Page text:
Advertisement

Human Coronavirus HCoV-229E Enters Susceptible Cells via the Endocytic Pathway

  • Dianna M. Blau
  • Kathryn V. Holmes
Chapter
Part of the Advances in Experimental Medicine and Biology book series (AEMB, volume 494)

Abstract

Human coronaviruses (HCoV) are important causes of upper respiratory infections in humans of all ages. In addition, HCoVs have occasionally been associated with pneumonia, meningitis and diarrhea. HCoV RNA has been detected by RT-PCR in up to 40% of adult human brains (Stewart et al., 1992). There are two serotypes of HCoV represented by HCoV-229E and HC0V-0C43. HCoV-229E is a member of Coronavirus serogroup I, which also includes porcine transmissible gastroenteritis virus (TGEV) and feline and canine coronaviruses. The viral attachment protein S of HCoV-229E is unlike S proteins of many coronaviruses in serogroup II, in that it is not cleaved during virus assembly, nor does it cause syncytia formation.

Keywords

Apical Surface Endocytic Pathway Mouse Hepatitis Virus Cell BioI Human Coronaviruses 
These keywords were added by machine and not by the authors. This process is experimental and the keywords may be updated as the learning algorithm improves.

References

  1. Hansen, G. H., Delmas, B., Besnardeau, L., Vogel, L. K., Laude, H., Sjostrom, H., and Noren, O., 1998, The Coronavirus transmissible gastroenteritis virus causes infection after receptor-mediated endocytosis and acid-dependent fusion with an intracellular compartment. J. Virol. 72:527–534.PubMedGoogle Scholar
  2. Hernandez, L. D., Hoffman, L. R., Wolfsberg, T. G., and White, J. M., 1996, Virus-cell and cell-cell fusion. Annu. Rev. Cell Dev. Biol. 12:627–661.PubMedCrossRefGoogle Scholar
  3. Gruenberg, J., and Howell, K. E., 1989, Membrane traffic in endocytosis: insights from cell-free assays. Annu. Rev. Cell Biol. 5:453–481.PubMedCrossRefGoogle Scholar
  4. Kooi, C., Cervin, M., and Anderson R., 1991, Differentiation of acid-pH-dependent and-nondependent entry pathways for mouse hepatitis virus. Virology. 180:108–119.PubMedCrossRefGoogle Scholar
  5. Lachance, C., Arbour, N., Cashman, N. R., and Talbot, P. J., 1998, Involvement of aminopeptidase N (CD13) in infection of human neural cells by human Coronavirus 229E. J. Virol. 72:6511–6519.PubMedGoogle Scholar
  6. Lamarre, A., and Talbot, P. J., 1989, Effect of pH and temperature on the infectivity of human Coronavirus 229E. Can. J. Microbiol. 35:972–974.PubMedCrossRefGoogle Scholar
  7. Laude, H., Gelfi, J., and Aynaud, J. M., 1981, In vitro properties of low-and high-passage strains of gastroenteritis Coronavirus of swine. Am. J. Vet. Res. 42:447–449.PubMedGoogle Scholar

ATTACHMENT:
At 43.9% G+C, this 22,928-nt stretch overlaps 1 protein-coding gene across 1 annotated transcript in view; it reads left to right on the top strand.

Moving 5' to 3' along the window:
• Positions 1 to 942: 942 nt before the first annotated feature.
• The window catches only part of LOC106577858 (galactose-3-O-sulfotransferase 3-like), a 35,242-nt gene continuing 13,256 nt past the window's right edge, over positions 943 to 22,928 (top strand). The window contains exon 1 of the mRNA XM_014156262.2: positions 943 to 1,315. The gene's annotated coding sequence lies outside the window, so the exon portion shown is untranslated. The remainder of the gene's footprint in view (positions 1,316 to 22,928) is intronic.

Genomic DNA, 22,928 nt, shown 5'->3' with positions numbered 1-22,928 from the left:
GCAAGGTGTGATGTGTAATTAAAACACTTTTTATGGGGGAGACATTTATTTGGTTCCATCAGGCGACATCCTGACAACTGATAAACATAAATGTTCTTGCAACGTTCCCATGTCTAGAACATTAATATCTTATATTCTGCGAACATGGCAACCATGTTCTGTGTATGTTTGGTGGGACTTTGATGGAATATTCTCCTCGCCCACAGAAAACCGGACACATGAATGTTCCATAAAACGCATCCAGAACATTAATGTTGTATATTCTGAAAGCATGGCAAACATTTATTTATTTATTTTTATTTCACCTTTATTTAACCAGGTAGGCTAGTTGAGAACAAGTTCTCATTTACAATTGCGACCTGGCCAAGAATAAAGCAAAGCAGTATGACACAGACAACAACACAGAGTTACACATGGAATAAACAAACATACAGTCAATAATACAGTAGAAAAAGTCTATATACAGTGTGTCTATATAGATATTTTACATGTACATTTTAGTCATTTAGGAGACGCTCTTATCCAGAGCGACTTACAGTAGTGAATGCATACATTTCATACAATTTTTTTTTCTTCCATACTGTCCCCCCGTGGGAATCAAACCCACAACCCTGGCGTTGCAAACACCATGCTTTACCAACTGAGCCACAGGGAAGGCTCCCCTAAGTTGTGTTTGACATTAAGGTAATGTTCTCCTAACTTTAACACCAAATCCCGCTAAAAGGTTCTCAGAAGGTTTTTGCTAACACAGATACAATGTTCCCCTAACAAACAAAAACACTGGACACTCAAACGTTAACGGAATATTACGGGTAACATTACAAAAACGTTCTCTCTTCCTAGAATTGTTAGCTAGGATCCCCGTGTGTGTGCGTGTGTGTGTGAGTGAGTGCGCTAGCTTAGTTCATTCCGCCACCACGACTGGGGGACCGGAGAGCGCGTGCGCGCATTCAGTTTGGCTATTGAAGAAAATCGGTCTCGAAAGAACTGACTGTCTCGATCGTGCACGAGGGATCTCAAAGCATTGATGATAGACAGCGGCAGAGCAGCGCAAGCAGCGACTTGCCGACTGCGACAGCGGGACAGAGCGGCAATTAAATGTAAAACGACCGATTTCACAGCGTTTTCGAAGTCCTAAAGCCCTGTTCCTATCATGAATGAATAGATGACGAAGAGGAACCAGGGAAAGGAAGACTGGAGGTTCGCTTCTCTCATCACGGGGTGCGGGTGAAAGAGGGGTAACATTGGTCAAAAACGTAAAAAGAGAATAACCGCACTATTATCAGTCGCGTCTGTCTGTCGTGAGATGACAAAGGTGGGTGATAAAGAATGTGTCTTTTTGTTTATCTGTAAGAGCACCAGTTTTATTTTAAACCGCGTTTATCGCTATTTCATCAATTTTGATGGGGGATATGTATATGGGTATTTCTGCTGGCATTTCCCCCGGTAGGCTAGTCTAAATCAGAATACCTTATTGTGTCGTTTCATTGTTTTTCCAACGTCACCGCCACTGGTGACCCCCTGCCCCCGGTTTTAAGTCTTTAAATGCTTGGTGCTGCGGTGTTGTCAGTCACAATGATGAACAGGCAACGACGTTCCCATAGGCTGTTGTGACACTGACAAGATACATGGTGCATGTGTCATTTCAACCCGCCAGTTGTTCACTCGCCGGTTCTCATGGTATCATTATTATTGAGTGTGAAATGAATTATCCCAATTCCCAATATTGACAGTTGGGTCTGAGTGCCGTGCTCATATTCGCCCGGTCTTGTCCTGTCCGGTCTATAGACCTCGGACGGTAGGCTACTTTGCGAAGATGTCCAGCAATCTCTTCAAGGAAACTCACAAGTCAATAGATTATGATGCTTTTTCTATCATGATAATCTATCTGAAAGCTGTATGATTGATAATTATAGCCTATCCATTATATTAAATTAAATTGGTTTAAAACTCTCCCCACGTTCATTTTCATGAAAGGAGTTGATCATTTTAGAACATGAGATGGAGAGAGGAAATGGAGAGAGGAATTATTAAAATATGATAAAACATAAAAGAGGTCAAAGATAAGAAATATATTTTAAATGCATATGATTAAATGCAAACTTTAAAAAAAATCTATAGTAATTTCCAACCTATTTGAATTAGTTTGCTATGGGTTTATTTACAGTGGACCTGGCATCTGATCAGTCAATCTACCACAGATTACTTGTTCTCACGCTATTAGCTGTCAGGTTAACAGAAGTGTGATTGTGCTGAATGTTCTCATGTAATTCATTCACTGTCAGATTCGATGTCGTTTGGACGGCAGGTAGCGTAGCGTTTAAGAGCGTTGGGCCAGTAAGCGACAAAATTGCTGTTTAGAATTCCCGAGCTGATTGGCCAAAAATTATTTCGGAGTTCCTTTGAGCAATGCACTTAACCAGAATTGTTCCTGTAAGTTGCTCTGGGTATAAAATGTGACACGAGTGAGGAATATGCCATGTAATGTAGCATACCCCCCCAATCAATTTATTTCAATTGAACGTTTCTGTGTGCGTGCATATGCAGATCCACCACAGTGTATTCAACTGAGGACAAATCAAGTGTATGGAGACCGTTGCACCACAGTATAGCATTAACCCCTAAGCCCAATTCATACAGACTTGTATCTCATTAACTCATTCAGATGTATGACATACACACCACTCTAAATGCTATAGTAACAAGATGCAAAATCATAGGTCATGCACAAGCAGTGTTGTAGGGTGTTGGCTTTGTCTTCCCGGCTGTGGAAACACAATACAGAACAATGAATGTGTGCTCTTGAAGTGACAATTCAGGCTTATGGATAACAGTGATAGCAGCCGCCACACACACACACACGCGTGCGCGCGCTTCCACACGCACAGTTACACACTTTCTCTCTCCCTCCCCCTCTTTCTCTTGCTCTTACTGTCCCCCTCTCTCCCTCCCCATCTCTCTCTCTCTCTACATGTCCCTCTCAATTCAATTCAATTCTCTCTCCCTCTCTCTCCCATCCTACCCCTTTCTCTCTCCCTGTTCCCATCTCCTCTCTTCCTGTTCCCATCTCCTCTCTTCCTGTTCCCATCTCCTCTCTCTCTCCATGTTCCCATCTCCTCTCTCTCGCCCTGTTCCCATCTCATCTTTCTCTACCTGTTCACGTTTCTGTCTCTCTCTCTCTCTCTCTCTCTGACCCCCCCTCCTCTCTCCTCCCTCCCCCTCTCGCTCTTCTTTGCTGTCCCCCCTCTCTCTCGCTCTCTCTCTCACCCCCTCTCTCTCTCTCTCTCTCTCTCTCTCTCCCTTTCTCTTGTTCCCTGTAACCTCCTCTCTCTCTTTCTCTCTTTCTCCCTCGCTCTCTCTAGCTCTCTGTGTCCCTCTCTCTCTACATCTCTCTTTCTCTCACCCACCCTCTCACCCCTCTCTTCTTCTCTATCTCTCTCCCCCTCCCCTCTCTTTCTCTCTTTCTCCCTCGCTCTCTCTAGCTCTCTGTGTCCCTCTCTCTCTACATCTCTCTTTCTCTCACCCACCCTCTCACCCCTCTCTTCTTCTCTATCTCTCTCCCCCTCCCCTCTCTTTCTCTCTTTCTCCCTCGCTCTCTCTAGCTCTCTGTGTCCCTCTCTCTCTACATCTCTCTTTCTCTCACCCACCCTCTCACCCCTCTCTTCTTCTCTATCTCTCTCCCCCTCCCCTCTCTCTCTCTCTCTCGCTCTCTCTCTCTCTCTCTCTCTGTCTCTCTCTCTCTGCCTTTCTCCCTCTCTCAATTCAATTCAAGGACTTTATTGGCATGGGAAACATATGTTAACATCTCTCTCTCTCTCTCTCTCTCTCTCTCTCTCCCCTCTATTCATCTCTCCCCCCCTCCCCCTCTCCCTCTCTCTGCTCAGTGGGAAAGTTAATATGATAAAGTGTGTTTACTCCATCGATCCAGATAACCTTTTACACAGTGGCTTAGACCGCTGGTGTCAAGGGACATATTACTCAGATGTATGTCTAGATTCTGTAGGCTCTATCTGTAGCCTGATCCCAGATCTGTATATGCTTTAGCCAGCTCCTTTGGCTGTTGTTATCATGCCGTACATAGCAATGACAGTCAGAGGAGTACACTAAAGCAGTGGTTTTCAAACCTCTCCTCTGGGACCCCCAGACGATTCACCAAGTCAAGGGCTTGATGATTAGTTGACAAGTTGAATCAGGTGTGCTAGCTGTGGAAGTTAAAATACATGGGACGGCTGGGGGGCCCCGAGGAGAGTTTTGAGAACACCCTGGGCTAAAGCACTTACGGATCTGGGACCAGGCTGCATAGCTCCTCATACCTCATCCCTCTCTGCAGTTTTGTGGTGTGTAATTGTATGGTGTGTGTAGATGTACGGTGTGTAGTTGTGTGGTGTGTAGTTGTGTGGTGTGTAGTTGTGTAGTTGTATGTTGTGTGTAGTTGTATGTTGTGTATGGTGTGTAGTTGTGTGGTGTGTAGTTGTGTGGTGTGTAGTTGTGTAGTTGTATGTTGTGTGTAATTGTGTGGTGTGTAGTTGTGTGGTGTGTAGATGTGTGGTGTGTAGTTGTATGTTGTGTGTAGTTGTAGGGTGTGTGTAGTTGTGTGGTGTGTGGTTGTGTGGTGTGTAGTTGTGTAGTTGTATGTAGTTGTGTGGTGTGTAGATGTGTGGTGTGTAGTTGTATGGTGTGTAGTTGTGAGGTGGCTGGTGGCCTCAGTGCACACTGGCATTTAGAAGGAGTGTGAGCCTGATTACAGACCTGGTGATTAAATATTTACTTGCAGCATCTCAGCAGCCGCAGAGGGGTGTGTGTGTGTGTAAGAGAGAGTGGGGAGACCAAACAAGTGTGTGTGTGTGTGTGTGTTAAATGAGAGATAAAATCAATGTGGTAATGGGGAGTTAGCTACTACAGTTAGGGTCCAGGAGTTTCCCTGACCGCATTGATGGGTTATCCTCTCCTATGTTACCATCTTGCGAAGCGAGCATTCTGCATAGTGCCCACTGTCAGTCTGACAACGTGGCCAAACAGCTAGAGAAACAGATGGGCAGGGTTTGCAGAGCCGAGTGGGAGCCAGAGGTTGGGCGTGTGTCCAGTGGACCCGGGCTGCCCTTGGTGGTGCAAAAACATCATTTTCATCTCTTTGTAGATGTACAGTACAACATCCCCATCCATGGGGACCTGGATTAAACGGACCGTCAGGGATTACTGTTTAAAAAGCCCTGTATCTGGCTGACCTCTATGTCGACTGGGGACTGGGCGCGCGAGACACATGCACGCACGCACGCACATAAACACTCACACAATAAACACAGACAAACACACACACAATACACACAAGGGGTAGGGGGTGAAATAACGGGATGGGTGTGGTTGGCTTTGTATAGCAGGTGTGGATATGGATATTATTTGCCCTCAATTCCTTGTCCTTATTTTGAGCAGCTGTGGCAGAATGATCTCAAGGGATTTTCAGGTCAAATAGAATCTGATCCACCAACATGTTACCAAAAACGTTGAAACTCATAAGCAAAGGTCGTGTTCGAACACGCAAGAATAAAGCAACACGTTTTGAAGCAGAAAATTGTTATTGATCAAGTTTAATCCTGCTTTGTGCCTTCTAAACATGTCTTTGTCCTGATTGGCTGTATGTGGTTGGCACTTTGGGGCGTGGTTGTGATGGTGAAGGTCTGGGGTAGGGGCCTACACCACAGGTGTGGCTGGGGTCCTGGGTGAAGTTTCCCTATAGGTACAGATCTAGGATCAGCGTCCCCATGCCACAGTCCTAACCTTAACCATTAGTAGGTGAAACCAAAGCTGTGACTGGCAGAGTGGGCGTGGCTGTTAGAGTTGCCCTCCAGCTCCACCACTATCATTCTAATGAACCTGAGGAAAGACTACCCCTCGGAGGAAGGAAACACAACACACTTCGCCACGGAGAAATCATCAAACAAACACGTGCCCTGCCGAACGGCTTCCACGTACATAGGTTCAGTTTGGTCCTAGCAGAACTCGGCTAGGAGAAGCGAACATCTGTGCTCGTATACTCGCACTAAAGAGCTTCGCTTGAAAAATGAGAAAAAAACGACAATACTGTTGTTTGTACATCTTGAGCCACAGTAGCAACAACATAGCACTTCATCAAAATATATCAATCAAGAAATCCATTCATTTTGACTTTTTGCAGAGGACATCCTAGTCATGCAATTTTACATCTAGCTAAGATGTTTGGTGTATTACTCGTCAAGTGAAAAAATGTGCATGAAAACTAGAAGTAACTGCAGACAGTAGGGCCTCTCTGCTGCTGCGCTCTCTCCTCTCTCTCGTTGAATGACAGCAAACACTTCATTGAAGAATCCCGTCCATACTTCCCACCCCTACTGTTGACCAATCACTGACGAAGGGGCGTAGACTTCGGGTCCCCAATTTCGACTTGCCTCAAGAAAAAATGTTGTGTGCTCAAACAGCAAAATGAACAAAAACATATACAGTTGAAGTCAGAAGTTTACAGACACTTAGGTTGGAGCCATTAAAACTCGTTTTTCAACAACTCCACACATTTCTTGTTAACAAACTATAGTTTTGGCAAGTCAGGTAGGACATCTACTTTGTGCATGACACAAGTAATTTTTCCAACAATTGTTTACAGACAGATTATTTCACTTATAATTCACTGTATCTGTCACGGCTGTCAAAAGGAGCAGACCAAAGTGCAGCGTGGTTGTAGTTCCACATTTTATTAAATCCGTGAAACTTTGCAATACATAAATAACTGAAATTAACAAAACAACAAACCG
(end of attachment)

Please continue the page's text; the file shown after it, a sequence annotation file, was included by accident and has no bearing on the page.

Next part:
8. LeBivic, A., Quaroni, A., Nichols, B., and Rodriguez-Boulan, E., 1990, Biogenic pathways of plasma membrane proteins in Caco-2, a human intestinal epithelial cell line. J. Cell Biol. 111:1351–1361.CrossRefGoogle Scholar
  9. Look, A. T., Ashmun, R. A., Shapiro, L. H., and Peiper, S. C., 1989, Human myeloid plasma membrane glycoprotein CD 13 (gpl50) is identical to aminopeptidase N. J. Clin. Invest. 83:1299–1307.PubMedCrossRefGoogle Scholar
  10. Stewart, J. N., Mounir, S., and Talbot, P. J., 1992, Human Coronavirus gene expression in the brains of multiple sclerosis patients. Virology 191:502–505.PubMedCrossRefGoogle Scholar
  11. Sturman, L. S., Ricard, C. S., and Holmes, K. V., 1990, Conformational change of the Coronavirus peplomer glycoprotein at pH 8.0 and 37° C correlates with virus aggregation and virus-induced cell fusion. J. Virol. 64:3042–3050.PubMedGoogle Scholar
  12. Tooze, J., Tooze, S. A., and Fuller, S. D., 1987, Sorting of progeny Coronavirus from condensed secretory proteins at the exit from the trans-Golgi network of AtT20 cells. J. Cell Biol. 105:1215–1226.PubMedCrossRefGoogle Scholar
  13. Tooze, J., Tooze, S., and Warren, G., 1984, Replication of Coronavirus MHV-A59 in sac-cells: determination of the first site of budding of progeny virions. Eur. J. Cell Biol. 33:281–293.PubMedGoogle Scholar
  14. Wang, G., Deering, C., Macke, M., Shao, J., Burns, R., Blau, D. M., Holmes, K. V., Davidson, B. L., Perlman, S., and McCray Jr., P. B., 2000, Human Coronavirus 229E infects polarized airway epithelia from the apical surface. Submitted to J. Virol.Google Scholar
  15. Yeager, C. L., Ashmun, R. A., Williams, R. K., Cardellichio, C. B., Shapiro, L. H., Look, A. T., and Holmes, K. V., 1992, Human aminopeptidase N is a receptor for human Coronavirus 229E. Nature 357:420–422.PubMedCrossRefGoogle Scholar

Copyright information

© Springer Science+Business Media New York 2001

Authors and Affiliations

  • Dianna M. Blau
    • 1
  • Kathryn V. Holmes
    • 1
  1. 1.Department of MicrobiologyUniversity of Colorado Health Sciences CenterDenverUSA

Personalised recommendations